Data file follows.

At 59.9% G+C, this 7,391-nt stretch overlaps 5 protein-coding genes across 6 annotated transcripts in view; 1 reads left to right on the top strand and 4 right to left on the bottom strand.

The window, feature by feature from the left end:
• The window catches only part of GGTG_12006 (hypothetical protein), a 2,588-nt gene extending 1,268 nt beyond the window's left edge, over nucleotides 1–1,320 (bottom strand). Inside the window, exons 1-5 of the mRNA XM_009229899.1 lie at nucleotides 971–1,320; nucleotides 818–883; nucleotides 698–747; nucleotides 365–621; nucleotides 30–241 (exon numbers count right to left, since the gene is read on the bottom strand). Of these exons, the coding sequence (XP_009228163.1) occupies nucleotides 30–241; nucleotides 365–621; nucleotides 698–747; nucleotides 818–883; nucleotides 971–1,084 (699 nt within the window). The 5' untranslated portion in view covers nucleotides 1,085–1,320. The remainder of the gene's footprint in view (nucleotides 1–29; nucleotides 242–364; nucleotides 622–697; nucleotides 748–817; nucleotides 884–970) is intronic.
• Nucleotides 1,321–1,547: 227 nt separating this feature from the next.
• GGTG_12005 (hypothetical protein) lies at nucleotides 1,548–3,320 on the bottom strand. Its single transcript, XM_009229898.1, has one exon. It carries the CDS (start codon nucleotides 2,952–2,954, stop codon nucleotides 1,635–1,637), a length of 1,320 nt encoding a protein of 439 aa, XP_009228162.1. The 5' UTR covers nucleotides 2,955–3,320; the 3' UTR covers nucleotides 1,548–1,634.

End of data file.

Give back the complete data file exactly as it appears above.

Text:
At 59.9% G+C, this 7,391-nt stretch overlaps 5 protein-coding genes across 6 annotated transcripts in view; 1 reads left to right on the top strand and 4 right to left on the bottom strand.

The window, feature by feature from the left end:
• The window catches only part of GGTG_12006 (hypothetical protein), a 2,588-nt gene extending 1,268 nt beyond the window's left edge, over nucleotides 1–1,320 (bottom strand). Inside the window, exons 1-5 of the mRNA XM_009229899.1 lie at nucleotides 971–1,320; nucleotides 818–883; nucleotides 698–747; nucleotides 365–621; nucleotides 30–241 (exon numbers count right to left, since the gene is read on the bottom strand). Of these exons, the coding sequence (XP_009228163.1) occupies nucleotides 30–241; nucleotides 365–621; nucleotides 698–747; nucleotides 818–883; nucleotides 971–1,084 (699 nt within the window). The 5' untranslated portion in view covers nucleotides 1,085–1,320. The remainder of the gene's footprint in view (nucleotides 1–29; nucleotides 242–364; nucleotides 622–697; nucleotides 748–817; nucleotides 884–970) is intronic.
• Nucleotides 1,321–1,547: 227 nt separating this feature from the next.
• GGTG_12005 (hypothetical protein) lies at nucleotides 1,548–3,320 on the bottom strand. Its single transcript, XM_009229898.1, has one exon. It carries the CDS (start codon nucleotides 2,952–2,954, stop codon nucleotides 1,635–1,637), a length of 1,320 nt encoding a protein of 439 aa, XP_009228162.1. The 5' UTR covers nucleotides 2,955–3,320; the 3' UTR covers nucleotides 1,548–1,634.